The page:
Date of Award


Degree Type


Degree Name

Doctor of Philosophy


Information Studies

First Advisor

Dietmar Wolfram

Committee Members

Richard P. Smiraglia, Jacques du Plessis, Margaret E.I. Kipp, Blake Catherine


data citation, data reuse, data sharing, research data


Despite the open science movement and mandates for the sharing of research data by major funding agencies and influential journals, the citation of data sharing and reuse has not become standard practice in the various science, technology, engineering and mathematics (STEM) fields. Advances in technology have lowered some barriers to data sharing, but it is a socio-technical phenomenon and the impact of the ongoing evolution in scholarly communication practices has yet to be quantified. Furthermore, there is need for a deeper and more nuanced understanding of author self-citation and recitation, the most often cited types of data, disciplinary differences regarding data citation and the extent of interdisciplinarity in data citation.

This study employed a mixed methods approach that combined coding with semi-automatic text-searching techniques in order to assess the impact of data sharing and reuse on data citation in STEM fields. The research considered over 500,000 open research data entities, such as datasets, software and data studies, from over 350 repositories worldwide. I also examined 705 bibliographic publications with a total of 15,261 instances of data sharing, reuse, and citation the data, article, discipline and interdisciplinary levels. More specifically, I measured the phenomenon of data sharing in terms of formal data citation, frequently cited data types, and author self-citation, and I explored recitation at the levels of both data- and bibliography-level, and data reuse practices in bibliographies, associations of disciplines, and interdisciplinary contexts.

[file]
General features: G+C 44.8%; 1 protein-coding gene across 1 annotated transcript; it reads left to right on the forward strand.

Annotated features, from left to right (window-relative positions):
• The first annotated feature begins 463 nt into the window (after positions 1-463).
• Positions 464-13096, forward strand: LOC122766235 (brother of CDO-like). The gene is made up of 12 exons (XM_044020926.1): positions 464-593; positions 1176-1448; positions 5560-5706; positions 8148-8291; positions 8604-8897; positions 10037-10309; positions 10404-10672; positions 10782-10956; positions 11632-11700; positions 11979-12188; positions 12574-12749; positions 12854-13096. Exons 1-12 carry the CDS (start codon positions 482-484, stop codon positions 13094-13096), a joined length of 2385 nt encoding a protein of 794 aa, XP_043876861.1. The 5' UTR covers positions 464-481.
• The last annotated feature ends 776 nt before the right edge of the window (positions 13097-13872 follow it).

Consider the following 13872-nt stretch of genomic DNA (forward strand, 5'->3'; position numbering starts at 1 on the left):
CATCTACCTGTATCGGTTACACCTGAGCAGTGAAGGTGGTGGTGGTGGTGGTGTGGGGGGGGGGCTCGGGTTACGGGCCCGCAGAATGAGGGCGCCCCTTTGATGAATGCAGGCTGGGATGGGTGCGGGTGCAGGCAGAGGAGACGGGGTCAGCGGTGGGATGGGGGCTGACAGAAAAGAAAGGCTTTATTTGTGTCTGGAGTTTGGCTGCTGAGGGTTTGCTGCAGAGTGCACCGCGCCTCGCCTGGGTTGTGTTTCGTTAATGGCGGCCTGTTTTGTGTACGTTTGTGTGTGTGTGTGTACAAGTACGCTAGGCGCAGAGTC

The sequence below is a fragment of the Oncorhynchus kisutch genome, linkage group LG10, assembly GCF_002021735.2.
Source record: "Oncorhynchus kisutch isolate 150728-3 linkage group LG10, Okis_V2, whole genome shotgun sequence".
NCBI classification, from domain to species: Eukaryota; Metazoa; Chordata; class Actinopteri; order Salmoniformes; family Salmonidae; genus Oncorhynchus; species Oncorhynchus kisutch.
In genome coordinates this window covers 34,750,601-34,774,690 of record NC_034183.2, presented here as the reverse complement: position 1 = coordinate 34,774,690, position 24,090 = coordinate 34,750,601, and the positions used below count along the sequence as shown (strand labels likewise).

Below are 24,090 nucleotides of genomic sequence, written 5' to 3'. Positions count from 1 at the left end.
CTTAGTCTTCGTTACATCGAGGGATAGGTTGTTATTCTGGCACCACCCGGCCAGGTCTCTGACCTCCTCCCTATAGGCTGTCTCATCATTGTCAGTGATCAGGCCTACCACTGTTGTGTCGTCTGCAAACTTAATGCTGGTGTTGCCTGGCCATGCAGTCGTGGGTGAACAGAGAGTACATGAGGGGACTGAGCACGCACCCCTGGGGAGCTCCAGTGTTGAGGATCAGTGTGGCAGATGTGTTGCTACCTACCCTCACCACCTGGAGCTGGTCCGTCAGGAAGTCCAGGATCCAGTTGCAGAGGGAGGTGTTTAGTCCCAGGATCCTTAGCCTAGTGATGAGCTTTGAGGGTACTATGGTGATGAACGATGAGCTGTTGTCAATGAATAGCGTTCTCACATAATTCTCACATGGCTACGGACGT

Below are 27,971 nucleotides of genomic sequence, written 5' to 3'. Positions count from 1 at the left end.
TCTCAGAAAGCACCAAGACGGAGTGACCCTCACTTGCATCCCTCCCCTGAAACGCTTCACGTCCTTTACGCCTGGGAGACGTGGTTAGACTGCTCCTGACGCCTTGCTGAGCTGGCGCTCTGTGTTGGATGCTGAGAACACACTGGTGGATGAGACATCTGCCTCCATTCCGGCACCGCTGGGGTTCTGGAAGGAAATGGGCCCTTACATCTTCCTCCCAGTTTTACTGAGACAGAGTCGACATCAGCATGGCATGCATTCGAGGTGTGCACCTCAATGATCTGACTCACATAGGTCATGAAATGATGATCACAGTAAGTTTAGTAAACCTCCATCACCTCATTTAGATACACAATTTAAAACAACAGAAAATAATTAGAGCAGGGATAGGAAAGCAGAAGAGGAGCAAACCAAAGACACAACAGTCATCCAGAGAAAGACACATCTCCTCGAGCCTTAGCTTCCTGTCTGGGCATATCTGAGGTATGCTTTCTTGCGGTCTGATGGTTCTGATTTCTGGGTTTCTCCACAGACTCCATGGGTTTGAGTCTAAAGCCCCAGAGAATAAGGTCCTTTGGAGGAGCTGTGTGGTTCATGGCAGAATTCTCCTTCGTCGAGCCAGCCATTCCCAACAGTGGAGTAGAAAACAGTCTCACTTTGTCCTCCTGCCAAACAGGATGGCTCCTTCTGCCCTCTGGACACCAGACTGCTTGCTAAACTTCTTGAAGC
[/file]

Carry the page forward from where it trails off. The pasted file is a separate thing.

The results of this research revealed, to begin with, disciplinary differences with regard to the impact of data sharing and reuse on data citation in STEM fields. This research also yielded the following additional findings regarding the citation of data by STEM researchers; 1) data sharing practices were diverse across disciplines: 2) data sharing has been increasing in recent years; 3) each discipline made use of major digital repositories; 4) these repositories took various forms depending on the discipline; 5) certain data types were more often cited in each discipline, so that the frequency distribution of the data types was highly skewed; 6) author self-citation and recitation followed similar trends at the data and bibliographic levels, but specific practices varied within each discipline; 7) associations between and across data and author self-citation and recitation at the bibliographic level were observed, with the self-citation rate differing significantly among disciplines;8) data reuse in bibliographies was rare yet diverse; 9) informal citation of data sharing and reuse at the bibliographic level was more common in certain fields, with astronomy/physics showing the highest amount (98%) and technology the lowest (69%); 10) within bibliographic publications, the documentation of data sharing and reuse occurred mainly in the main text; 11) publications in certain disciplines, such as chemistry, computing and engineering, did not attract citations from more than one field (i.e., showed no diversity); and, on the other hand,12) publications in other fields attracted a wide range of interdisciplinary data citations.

This dissertation, then, contributes to the understanding of two key areas aspects of the current citation systems. First, the findings have practical implications for individual researchers, decision makers, funding agencies and publishers with regard to giving due credits to those who share their data. Second, this research has methodological implications in terms of reducing the labor required to analyze the full text of associated articles in order to identify evidence of data citation.